Those who wish to pet and baby wild animals “love” them.
But those who respect their natures
and wish to let them live normal lives, love them more.
~ Edwin Way Teale
Great postcard about friendship from a great friend.
Not to get too dramatic, but sometimes making a differences makes it all worth it. You see, like many travel bloggers, I got into this because I was traveling far from home and family. I started putting photos online as a way to keep in touch. Although I’m not traveling as much as I’d like right now, I am still living as an expat, which teaches its own kinds of lessons about differences and culture.
I’ve met, either virtually or in person, many travel bloggers and am impressed with how many of them are consciously making an effort to get the word out about responsible tourism. My online friend, Diana, of d travels ’round, has been working hard to educate people about the horrors of elephant torture in Thailand for some time. Among other things, she wrote a piece for World Nomads explaining why elephant riding should be removed from your bucket list. It’s hard to believe that all the cute football-playing, painting, trekking elephants – even those trained to beg on the streets – have been through so much suffering, but it’s true.
Nearly all “domesticated” Asian elephants in Thailand – and indeed, most of Asia – are beaten and abused in the most unimaginably heart-rending fashion in order to get them to submit to so-called training. For most it begins when they are calves, first torn away from their mothers (if wild-caught, the mothers and the rest of the heard may be killed), then put through the Phajaan or crush. I am reluctant to include a photo of it here, as I find the whole thing so upsetting. However, I recognize how powerful images are in conveying the immensity of this crime. If you are still considering riding elephants in Asia, please see some pictures here, from an article titled, “PHAJAAN”: A CRUEL TRADITION, or simply do a search for “phajaan”. If that doesn’t get you to change your mind, I don’t know what will.
In any case, I’d been posting about this on Facebook, Twitter, G+, and other social media networks for some time when my friend, Abi (whose photos I’d previously featured in Dreaming of Asia: Part 2) told me she was planning a trip to Thailand. Thanks to what she’d read on my page, she was not only NOT going to ride elephants, as she’d originally planned to do, but she was going to visit the Elephant Nature Park, a wonderful sanctuary for rescued and abused elephants outside of Chiang Mai. Diana, whose never-ending passion for protecting elephants led to a job at ENP, would be there. My online and real life worlds were colliding and in the best way!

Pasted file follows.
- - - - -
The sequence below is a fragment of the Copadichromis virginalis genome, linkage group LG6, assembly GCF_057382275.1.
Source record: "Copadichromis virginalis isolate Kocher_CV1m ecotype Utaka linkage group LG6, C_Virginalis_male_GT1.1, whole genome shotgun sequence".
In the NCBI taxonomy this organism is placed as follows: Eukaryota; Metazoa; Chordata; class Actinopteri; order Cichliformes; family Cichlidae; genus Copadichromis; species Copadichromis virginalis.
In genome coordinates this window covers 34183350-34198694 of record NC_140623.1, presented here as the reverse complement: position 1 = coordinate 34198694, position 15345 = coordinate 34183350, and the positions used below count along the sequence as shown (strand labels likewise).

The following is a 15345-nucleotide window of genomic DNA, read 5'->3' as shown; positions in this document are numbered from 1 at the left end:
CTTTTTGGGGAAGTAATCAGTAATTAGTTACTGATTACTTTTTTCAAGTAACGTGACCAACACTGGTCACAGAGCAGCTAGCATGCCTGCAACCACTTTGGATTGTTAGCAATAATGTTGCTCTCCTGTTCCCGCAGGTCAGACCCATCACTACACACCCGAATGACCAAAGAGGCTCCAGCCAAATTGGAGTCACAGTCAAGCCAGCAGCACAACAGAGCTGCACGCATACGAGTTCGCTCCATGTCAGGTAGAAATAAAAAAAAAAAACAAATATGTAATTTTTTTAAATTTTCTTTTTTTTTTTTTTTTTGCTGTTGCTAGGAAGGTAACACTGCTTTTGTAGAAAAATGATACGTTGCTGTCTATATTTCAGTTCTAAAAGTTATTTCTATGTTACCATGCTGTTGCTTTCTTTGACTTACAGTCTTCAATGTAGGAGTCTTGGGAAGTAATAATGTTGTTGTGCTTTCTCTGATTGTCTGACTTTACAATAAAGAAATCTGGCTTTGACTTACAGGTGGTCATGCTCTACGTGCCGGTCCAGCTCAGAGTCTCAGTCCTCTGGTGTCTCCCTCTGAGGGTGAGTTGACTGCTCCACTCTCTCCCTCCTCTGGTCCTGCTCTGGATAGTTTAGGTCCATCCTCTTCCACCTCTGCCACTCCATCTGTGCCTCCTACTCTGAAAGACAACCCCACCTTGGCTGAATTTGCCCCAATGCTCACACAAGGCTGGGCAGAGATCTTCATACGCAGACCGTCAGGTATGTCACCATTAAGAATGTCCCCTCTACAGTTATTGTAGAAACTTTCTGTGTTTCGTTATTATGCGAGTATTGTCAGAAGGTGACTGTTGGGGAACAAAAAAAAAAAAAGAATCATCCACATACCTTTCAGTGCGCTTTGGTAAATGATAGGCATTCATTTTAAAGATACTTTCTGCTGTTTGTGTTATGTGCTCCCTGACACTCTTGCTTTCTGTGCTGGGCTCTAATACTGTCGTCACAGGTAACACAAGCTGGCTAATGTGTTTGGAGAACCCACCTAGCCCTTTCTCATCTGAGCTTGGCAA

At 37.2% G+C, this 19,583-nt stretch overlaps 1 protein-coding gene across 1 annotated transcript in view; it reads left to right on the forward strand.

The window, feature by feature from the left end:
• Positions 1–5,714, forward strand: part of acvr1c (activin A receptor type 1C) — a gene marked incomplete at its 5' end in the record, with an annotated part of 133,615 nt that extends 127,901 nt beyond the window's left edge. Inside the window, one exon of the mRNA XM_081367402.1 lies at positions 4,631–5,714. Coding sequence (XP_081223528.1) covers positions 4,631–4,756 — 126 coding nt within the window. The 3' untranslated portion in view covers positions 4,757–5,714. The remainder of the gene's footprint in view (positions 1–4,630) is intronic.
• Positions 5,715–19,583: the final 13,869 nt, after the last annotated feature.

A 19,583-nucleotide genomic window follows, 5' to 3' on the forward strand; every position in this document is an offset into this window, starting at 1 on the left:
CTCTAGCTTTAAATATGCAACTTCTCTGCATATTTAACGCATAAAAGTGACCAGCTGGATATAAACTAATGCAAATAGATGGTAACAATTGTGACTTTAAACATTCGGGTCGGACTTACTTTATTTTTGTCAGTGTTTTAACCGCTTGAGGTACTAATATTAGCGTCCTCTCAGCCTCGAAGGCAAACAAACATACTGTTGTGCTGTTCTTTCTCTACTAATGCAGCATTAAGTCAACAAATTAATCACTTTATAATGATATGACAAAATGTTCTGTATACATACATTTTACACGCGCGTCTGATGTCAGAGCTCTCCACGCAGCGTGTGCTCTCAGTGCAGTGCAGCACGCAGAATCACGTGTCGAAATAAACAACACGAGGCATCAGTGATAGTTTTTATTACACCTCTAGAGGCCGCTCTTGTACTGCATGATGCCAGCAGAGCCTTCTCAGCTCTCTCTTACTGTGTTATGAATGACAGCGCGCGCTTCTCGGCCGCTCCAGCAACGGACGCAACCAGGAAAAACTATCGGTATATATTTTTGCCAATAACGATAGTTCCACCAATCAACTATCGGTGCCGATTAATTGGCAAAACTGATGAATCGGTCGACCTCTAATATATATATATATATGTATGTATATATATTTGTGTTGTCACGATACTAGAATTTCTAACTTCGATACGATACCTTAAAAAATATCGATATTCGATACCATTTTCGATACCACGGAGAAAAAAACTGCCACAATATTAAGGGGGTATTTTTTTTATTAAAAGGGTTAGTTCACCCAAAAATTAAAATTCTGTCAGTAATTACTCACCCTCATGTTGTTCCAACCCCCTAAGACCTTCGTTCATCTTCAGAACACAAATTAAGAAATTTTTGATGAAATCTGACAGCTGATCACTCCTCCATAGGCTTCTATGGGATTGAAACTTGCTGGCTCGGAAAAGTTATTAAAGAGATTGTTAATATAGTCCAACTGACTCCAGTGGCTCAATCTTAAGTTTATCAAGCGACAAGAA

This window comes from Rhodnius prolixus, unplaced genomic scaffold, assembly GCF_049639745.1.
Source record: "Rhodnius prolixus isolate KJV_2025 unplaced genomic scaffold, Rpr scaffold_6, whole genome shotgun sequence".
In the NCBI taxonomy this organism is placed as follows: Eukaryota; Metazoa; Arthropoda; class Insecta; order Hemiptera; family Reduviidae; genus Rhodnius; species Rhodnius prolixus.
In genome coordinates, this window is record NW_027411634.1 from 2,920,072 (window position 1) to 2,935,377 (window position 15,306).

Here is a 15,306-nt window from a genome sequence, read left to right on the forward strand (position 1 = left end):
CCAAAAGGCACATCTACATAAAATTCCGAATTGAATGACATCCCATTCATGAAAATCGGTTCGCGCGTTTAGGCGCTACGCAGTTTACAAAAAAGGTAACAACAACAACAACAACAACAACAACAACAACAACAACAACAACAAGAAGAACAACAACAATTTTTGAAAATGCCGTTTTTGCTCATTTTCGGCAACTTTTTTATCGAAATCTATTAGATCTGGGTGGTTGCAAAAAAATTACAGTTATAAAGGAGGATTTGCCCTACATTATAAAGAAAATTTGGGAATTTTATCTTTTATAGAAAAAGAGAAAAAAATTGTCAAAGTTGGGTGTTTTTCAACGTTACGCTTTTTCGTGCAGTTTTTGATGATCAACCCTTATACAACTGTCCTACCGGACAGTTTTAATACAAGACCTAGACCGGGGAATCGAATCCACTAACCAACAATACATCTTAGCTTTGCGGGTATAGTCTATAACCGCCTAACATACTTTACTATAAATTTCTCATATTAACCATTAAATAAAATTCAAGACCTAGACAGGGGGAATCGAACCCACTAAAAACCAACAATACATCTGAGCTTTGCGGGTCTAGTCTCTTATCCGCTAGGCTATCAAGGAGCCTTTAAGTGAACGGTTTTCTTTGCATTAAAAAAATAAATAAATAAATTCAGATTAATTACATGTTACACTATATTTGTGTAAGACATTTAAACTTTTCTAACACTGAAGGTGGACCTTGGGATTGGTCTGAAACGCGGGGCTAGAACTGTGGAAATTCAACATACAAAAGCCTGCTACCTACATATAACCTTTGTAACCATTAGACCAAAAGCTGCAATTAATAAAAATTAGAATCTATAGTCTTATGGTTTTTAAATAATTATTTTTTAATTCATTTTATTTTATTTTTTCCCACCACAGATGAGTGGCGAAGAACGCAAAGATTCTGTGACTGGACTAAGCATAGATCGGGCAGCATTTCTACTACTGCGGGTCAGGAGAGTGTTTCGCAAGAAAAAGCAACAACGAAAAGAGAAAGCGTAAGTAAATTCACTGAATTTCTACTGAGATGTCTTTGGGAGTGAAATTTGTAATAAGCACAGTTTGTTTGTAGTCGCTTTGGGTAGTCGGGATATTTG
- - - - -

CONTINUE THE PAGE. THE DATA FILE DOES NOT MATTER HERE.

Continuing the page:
This morning I received the postcard pictured above. Abi sent it on the 21st of December, hence the title of this post. (In fairness, I am also trying to get into Doctor Who and just watched the episode titled The End of The World.) On the postcard, she said:
“Just finished my day trip @ ENP. Can’t wait to share! …such a stunning [experience] that I can take part in feeding, bathing and feeling the emotion of these adorable creatures …not just seeing them drawing funny pictures!”
Many self-titled “sanctuaries” are nothing of the kind. Elephants are still forced to carry people, perform tricks, play games, and paint. The Elephant Nature Park is different – it’s ALL about the elephants being happy and free to wander in a natural environment. I’m so glad Abi got to experience this, both for herself and for the elephants. They are so sensitive, loving, and intelligent, I can’t imagine supporting their suffering. Although the title of this post mentions the end of the world, for many elephants, ENP is the beginning of a new life – one of no longer having to suffer, of having freedom to roam, and of being loved.
If you are interested in visiting the Elephant Nature Park, please visit the Save Elephant Foundation‘s website. Although other sites can book tours to ENP, this is the only site you should book through. I haven’t yet been, but with elephant trekking permanently removed from all future travel plans, a visit to the ENP is at the top of my list.
Love elephants, don’t ride them.
Abi is a wonderful photographer and has already posted some of her pictures on Facebook. However, as I am exercising my right to experience a Facebook-free Friday, I won’t be grabbing any today. I’ll see if I can convince Abi to put up her favorites onto her online portfolio for easy sharing.
Your first quote says it all. I have not been to Thailand and wasn’t aware of the all the torture, so thank you for sharing this.
Glad to be of service, Christina. It’s not just Thailand, but apparently most of Asia, too. I hope you’ll help get the word out now that you know – and maybe visit ENP some time. :)
Love the quote and message. Elephants aren’t the only ones who often get abused in the name of tourism. Big cats and many other animals are often abused and even drugged so that tourists can pose with them for photos…very sad. A wild animal is best seen in the wild!
Agreed, although my younger self is conflicted about that. I grew up going to Sea World and the zoo, which is a big part of why I am so fascinated with and love animals so much. How can we bring that same first-hand experience to children without infringing on the rights and happiness of animals?
Breaks my heart just hearing about it. I’m sure I couldn’t bear to see the photos. Keep up the good work of putting out the word, travel bloggers!
Yeah, it’s awful. You can just about hear the elephants crying. Glad to be a part of changing this – and glad Diana and Abi are, too.